Insecticide practices under EPA review
Subhead: Soybean aphid threshold questioned
Fond du Lac — Because of possible effects on pollinator insects, the federal Environmental Protection Agency (EPA) is reviewing the use of the insecticides with neonics as their active ingredient.
That could result in labeling changes and re-registration procedures for those insecticides by 2017 or 2018, University of Wisconsin Extension Service entomologist Bryan Jensen told attendees at the 2016 series of pest management updates. The products are those used as seed treatments on soybeans and corn or as a foliar treatment on soybeans to control aphids, he explained.
Suspension of Transform WG
As an indication of what could be ahead, Jensen pointed to the EPA's vacation a year ago of all the registrations for Transform WG (sulfoxaflor), which had received a registration approval in May of 2013. He described the suspension of the registration as an “unusual action” but noted it came in the wake of a ruling by the federal 9th circuit court of appeals that was based on wanting more information about the impact on pollinators.
Transform WG provided a mode of action for controlling piercing and sucking insects that was different than the mode for neonics, pyrethroids, and organophosphates, Jensen indicated. According to a 2016 update by Dow AgroSciences, Transform WG is no longer labeled for use on soybeans, he reported.
The labeling change limits use of Transform WG to crops which do not attract pollinators. Those crops include small grains, succulents, dry beans, and others which are harvested before they bloom. The labeling changes increase the restrictions on field borders and wind speed at the time of application, Jensen noted.
The current labeled practices for Lorsban, for which chlorpyrifos is the active ingredient, are also under EPA review, Jensen continued. He said the 9th circuit court has ordered a decision by the end of 2016 but that the EPA is seeking a time extension.
Uncertainty reigns about what the EPA's decision will be, Jensen remarked. He explained that the concerns with Lorsban, which controls aphids and mites, are about contamination of drinking water in areas of high use and about residues on food.
Soybean aphid thresholds
The Extension Service's threshold on predicting economic losses from soybean aphid populations was questioned this summer by an entity in the private sector, Jensen reported. The challenge was based on an expressed possibility of transmitting fungal and bacterial diseases, the leaking of plant sap, the relatively low cost of insecticides, and a rise in soybean prices since the threshold was set in 2007, he said.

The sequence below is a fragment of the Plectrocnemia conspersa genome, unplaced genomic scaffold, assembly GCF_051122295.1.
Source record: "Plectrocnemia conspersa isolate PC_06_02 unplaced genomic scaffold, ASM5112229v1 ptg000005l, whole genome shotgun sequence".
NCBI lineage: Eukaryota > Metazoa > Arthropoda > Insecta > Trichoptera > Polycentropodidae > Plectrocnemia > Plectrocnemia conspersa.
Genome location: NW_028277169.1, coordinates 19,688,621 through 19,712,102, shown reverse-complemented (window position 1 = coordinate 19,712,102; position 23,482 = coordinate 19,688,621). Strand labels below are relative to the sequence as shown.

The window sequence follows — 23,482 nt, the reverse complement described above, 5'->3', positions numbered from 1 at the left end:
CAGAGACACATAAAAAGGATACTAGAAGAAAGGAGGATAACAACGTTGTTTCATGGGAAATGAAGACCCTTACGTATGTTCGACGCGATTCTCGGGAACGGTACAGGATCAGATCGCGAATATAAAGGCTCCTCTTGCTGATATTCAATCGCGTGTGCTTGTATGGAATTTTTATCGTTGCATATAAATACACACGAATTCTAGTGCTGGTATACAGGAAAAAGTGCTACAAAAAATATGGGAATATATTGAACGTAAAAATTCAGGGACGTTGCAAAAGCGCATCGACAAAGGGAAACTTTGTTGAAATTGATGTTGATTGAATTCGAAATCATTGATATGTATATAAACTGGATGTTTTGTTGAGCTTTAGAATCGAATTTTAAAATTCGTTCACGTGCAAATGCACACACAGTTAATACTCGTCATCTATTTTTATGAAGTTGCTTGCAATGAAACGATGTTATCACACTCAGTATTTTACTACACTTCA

That threshold is a minimum of 250 aphids on at least 80 percent of the soybean plants with a documented rate of increase in the population, Jensen pointed out. The private entity asked to have that threshold lowered to 10 to 20 aphids per plant.
Based on multiple years of observations at many sites around the Midwest, Jensen indicated that there is no evidence that soybean aphids transmit fungal or bacterial diseases, that soybeans do not leak sap as a result of aphid feeding, and that there is no published research data verifying economic losses with infestations below 250 per plant.
While agreeing that insecticide costs are low, Jensen suggested that unnecessary applications would kill beneficial insects, cause wheel traffic losses, create a false sense of security, and possibly have the reverse effect of a soybean aphid resurgence or an outbreak of mite or two-spotted spider infestations because of the elimination of predator species.
Uncovering the slugs
Jensen also reviewed the potential damage caused by slugs, particularly in heavy and wet soils and in no-till or minimal tillage situations. During 2016, he noted that problems were minimal with plant seedlings early in the season but that warm temperatures supported some high populations well into the autumn.
It's not easy to control existing populations of gray field slugs and the less familiar and smaller dark marsh slugs, Jensen observed. Where possible, tillage will make a difference, he said. Early planting will allow plants to outgrow slug feeding, closing seed furrows will deter the offering of an ideal habitat, and using any baits labeled for Wisconsin crops are other options, he advised.
A new concern with slugs has arisen with the surface broadcasting of cereal rye seed into standing corn or soybeans, Jensen pointed out. To avoid the known instances of damage to 25 percent of the seeds with 24 hours or almost all of it within a week, he said the alternatives are to scout for slug populations before seeding and to delay the planting until after the crop is harvested so the seed can drilled into the ground.